Resilient Machine Learning for Networked Cyber Physical Systems: A Survey for Machine Learning Security to Securing Machine Learning for CPS

arXiv.org Artificial Intelligence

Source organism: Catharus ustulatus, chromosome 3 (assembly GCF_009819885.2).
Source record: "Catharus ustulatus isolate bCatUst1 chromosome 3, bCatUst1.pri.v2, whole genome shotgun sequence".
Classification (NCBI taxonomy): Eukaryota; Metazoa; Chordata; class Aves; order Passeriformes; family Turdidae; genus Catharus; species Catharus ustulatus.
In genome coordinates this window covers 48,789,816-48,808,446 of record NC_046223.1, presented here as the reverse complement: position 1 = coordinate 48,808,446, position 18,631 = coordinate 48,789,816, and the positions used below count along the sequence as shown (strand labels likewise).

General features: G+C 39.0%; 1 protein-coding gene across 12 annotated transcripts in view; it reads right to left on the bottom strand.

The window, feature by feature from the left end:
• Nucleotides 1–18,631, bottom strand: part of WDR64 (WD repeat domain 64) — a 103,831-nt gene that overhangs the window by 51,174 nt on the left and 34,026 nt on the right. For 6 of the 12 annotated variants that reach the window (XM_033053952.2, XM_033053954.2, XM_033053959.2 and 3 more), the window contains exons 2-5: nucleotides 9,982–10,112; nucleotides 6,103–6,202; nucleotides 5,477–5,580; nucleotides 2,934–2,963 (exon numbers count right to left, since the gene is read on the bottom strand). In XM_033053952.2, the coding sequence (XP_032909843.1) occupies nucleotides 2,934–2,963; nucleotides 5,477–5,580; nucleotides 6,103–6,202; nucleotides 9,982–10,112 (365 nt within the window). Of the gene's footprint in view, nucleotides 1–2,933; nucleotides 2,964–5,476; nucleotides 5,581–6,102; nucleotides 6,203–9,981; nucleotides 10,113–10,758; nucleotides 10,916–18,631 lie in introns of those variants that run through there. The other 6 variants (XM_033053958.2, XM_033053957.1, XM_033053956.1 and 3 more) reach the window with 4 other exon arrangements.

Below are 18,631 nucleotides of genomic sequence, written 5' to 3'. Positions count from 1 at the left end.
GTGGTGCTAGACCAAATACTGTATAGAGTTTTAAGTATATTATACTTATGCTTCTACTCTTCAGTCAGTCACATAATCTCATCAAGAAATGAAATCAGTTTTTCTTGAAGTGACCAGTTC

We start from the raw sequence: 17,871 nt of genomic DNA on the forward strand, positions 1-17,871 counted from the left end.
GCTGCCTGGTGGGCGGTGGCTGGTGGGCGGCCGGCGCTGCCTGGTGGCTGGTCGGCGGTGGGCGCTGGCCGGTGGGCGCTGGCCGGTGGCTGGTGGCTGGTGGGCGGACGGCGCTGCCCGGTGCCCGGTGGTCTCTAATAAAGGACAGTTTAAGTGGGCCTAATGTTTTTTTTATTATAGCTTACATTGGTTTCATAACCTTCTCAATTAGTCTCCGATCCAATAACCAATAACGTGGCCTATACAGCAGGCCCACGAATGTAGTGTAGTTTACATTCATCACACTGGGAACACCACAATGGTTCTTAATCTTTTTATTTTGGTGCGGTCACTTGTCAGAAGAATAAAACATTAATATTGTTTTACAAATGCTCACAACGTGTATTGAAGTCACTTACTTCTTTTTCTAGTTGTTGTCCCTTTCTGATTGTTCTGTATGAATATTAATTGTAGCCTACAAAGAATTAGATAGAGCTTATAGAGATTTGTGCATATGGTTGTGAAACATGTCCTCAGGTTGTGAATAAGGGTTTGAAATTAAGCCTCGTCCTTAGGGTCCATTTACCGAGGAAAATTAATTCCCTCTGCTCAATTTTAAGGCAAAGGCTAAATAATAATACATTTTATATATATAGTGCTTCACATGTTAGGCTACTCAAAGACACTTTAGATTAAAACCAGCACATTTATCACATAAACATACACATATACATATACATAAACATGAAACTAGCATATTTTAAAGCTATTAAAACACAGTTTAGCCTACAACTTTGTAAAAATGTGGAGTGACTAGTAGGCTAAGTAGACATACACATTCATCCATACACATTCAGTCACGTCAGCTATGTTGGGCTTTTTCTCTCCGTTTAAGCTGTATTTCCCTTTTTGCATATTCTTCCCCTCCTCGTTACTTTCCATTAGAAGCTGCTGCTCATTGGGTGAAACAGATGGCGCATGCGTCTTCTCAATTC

Cyber Physical Systems (CPS) are characterized by their ability to integrate the physical and information or cyber worlds. Their deployment in critical infrastructure have demonstrated a potential to transform the world. However, harnessing this potential is limited by their critical nature and the far reaching effects of cyber attacks on human, infrastructure and the environment. An attraction for cyber concerns in CPS rises from the process of sending information from sensors to actuators over the wireless communication medium, thereby widening the attack surface. Traditionally, CPS security has been investigated from the perspective of preventing intruders from gaining access to the system using cryptography and other access control techniques. Most research work have therefore focused on the detection of attacks in CPS. However, in a world of increasing adversaries, it is becoming more difficult to totally prevent CPS from adversarial attacks, hence the need to focus on making CPS resilient. Resilient CPS are designed to withstand disruptions and remain functional despite the operation of adversaries. One of the dominant methodologies explored for building resilient CPS is dependent on machine learning (ML) algorithms. However, rising from recent research in adversarial ML, we posit that ML algorithms for securing CPS must themselves be resilient. This paper is therefore aimed at comprehensively surveying the interactions between resilient CPS using ML and resilient ML when applied in CPS. The paper concludes with a number of research trends and promising future research directions. Furthermore, with this paper, readers can have a thorough understanding of recent advances on ML-based security and securing ML for CPS and countermeasures, as well as research trends in this active research area.